On the way home, we stopped at Table Mountain for a little walk through the wildflowers. It was a really neat place that I hope to come back and explore sometime.



My carpool friends:

Paul

Steve
Liz

Zim Zim Falls

The weather has been really nice here, and I’m inspired to get outside more frequently. Also, I think I’m kinda bored. School/work keeps me really busy, and I really enjoy it, but I definitely don’t want my life to be so one-dimensional. So a couple of weekends ago, I decided to go on a hike somewhere pretty close by. Somehow, I came across this hike to Zim Zim Falls and it seemed perfect because it was only about an hour away, it was an easy 4ish-mile hike, and the drive there was scenic. Oh, and a waterfall!

Here are some pictures from the drive there.

Putah Creek

Lake Berryessa

Putah Creek

This creek just flows right over the road.


To get to Zim Zim Falls, I had to cross Zim Zim Creek several times. My feet got wet, but I was prepared for that.

There are signs of hunters everywhere. I ran into a guy who told me that in a month, when turkey season opens, you’ll be hiking along and run into a guy with a gun slung over his shoulder. I’d be worried about getting shot, so I’m glad I made it up there when I did.

I made a wrong turn and ended up hiking straight up the side of a hill. In the picture below, you can see the creek running through a bald spot in the valley below (that’s where I was supposed to stay) and at the bottom of the picture, you can see the steep trail I was climbing. I climbed straight up for about an hour. I kept thinking that the falls must be just ahead. I thought that I could hear the water, but it was just the wind in the trees. (I know, for someone so smart…)

See how far away the valley floor is now (below)? Now I’m hiking along the top of this ridge.

There were lots of pretty flowers, and at this point, my mood was good enough that I stopped to take some pictures of them.

Then, I saw this:

Can you spot the waterfall? There’s a little white smudge against a dark circular patch of rock. Now, I was bummed. It’s way over on the other side of the valley. Nevertheless, I hiked all the way over there because I was going to eat my lunch at the base of the falls, dammit! I ate lunch at around 6pm.
I’ve gotta figure out how to turn these pictures around. Anyway, here we are at the base of the falls.
I’ve got to work on my self-portraiture skills, too.

WABDA

I recently learned about this new NIH initiative to crack down on “brain-doping” in academic researchers. The idea is that if scientists use brain-enhancing (I prefer mental-capacity-enhancing, or mental-creativity-enhancing, or MCE) drugs, it is analogous to athletes using physical performance-enhancing drugs like steroids. So, in the competition for funding, the MCE drug users would be at an unfair advantage.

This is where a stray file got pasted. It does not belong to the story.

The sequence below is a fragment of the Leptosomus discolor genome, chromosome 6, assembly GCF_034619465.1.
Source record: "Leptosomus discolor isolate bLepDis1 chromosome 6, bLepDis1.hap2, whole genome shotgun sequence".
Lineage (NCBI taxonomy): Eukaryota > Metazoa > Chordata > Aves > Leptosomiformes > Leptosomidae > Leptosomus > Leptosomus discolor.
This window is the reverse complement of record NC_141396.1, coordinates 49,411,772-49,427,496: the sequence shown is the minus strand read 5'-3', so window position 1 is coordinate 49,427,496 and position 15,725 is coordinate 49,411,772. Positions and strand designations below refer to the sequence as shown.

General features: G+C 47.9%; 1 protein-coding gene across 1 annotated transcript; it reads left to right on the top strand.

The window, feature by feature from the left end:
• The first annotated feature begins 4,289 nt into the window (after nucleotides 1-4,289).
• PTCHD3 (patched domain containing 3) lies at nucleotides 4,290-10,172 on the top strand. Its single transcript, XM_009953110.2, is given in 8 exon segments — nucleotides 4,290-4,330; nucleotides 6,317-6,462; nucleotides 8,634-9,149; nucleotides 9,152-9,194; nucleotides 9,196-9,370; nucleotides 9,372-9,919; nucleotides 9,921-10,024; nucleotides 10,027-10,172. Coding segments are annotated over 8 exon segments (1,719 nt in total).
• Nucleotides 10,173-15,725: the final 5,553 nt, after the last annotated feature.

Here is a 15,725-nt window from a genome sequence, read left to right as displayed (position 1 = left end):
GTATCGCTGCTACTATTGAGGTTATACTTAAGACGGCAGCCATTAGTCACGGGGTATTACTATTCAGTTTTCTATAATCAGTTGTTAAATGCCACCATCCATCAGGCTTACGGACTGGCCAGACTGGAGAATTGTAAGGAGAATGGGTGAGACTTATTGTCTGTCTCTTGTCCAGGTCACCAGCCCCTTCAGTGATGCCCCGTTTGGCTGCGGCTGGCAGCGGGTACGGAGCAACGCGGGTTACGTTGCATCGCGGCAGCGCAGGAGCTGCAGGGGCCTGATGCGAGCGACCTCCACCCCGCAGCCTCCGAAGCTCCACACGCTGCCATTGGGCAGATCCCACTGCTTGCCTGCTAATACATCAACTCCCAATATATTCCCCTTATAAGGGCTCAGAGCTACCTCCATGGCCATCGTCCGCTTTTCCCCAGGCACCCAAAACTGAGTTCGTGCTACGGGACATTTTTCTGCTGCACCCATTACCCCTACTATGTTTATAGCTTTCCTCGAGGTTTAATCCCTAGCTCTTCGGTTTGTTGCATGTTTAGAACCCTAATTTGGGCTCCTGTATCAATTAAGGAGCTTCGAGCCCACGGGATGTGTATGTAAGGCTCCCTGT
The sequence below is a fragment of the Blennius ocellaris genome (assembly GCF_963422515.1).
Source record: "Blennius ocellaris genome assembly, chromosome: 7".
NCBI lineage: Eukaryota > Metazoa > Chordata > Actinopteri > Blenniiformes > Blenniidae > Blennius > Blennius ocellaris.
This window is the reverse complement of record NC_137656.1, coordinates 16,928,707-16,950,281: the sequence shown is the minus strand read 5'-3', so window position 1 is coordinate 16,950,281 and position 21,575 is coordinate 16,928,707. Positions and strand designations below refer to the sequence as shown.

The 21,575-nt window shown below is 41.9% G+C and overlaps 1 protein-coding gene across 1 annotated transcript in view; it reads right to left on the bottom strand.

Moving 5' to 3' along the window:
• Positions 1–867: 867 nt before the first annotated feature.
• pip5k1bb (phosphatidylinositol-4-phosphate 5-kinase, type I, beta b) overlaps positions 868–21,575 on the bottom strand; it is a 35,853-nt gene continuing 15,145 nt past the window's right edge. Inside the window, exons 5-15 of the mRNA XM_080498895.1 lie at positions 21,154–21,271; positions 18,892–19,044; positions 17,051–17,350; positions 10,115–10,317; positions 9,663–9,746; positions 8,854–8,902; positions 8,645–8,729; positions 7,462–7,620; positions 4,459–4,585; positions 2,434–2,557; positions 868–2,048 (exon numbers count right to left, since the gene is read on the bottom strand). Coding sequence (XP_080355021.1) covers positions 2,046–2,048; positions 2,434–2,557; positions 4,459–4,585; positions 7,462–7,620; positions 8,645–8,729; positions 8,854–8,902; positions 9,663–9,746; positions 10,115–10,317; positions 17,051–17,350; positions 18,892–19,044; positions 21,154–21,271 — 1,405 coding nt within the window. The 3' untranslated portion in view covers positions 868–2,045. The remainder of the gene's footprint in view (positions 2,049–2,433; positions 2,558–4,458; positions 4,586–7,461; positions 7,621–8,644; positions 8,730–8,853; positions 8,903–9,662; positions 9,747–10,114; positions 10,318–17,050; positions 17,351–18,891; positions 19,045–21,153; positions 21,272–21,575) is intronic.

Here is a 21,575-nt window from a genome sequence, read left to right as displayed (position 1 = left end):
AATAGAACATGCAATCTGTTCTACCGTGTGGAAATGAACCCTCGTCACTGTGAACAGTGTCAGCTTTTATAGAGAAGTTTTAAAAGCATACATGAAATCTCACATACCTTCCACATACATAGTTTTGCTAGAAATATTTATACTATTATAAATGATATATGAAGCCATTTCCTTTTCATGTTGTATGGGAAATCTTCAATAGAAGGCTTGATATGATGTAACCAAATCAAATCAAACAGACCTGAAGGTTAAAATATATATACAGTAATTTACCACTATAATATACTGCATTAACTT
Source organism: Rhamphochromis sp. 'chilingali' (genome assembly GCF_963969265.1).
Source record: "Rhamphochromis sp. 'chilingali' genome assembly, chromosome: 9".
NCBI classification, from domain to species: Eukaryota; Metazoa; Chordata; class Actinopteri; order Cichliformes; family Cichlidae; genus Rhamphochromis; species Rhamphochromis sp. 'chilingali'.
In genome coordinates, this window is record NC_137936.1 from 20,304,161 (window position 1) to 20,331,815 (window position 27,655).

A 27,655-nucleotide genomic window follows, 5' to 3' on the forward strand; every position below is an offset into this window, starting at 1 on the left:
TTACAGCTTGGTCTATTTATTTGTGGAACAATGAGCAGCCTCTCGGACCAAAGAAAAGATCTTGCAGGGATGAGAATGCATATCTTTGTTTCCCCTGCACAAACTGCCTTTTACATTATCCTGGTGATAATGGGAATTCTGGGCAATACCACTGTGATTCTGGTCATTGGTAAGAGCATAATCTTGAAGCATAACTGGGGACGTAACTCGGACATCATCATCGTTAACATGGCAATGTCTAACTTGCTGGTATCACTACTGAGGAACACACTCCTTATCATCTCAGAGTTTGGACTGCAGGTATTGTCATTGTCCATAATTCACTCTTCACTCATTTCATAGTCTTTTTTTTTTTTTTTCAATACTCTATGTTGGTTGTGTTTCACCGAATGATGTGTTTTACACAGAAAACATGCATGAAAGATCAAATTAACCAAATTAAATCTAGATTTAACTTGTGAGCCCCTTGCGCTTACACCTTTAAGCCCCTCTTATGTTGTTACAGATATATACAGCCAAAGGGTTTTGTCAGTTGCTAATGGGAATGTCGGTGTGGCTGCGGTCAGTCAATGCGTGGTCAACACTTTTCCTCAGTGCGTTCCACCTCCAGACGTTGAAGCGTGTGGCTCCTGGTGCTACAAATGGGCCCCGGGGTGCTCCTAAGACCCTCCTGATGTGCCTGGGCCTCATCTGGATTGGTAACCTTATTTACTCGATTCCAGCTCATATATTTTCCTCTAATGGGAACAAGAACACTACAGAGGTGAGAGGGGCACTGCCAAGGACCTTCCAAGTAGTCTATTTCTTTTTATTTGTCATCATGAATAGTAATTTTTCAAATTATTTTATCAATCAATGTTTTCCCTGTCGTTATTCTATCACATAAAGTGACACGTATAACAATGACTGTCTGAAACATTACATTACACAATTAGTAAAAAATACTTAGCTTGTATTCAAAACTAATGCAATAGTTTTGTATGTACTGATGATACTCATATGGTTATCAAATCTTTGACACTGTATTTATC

While I honestly do not know anyone who takes MCE drugs, I must admit that if I did, I would be asking for the hook-up! I believe that the NIH should actually be obligated to prioritize funding for scientists who are willing to risk the (mild!) side effects of MCE drugs in order to produce top-notch scientific results. If I were running a big funding agency, I might well REQUIRE all of the PIs/post-docs/grad students whose salaries were being paid with my grant money to sign a contract outlining their commitment to taking MCE drugs on a regular basis for the duration of the grant. Although some evidence suggests that MCE drugs cause a drastic reduction in the length of a young academician’s career, post-docs and grad students are cheap labor and easily replaced. Really, if you can get one year of high productivity out of a grad student or post-doc via the use of MCE drugs, then you are going to be way ahead of the curve.

I think that the true tragedy of this emerging anti-MCE drug policy is that the researchers who are both law-abiding AND the most enthusiastic about and committed to the advancement of science will be forced to rely solely on the archaic (but legal) substances that we currently associate with increased mental performance: primarily coffee, but also beer and/or wine. The diuretic effects of both caffeine and alcohol serve to frequently distract many young scientists from the task at hand, arguing further for the benefit of using “next-generation” brain-doping substances.

What’s the downside, really? We quickly come up with a cure for cancer? Someone figures out how to grow corn on Mars to power our cars? I say, give me the drugs!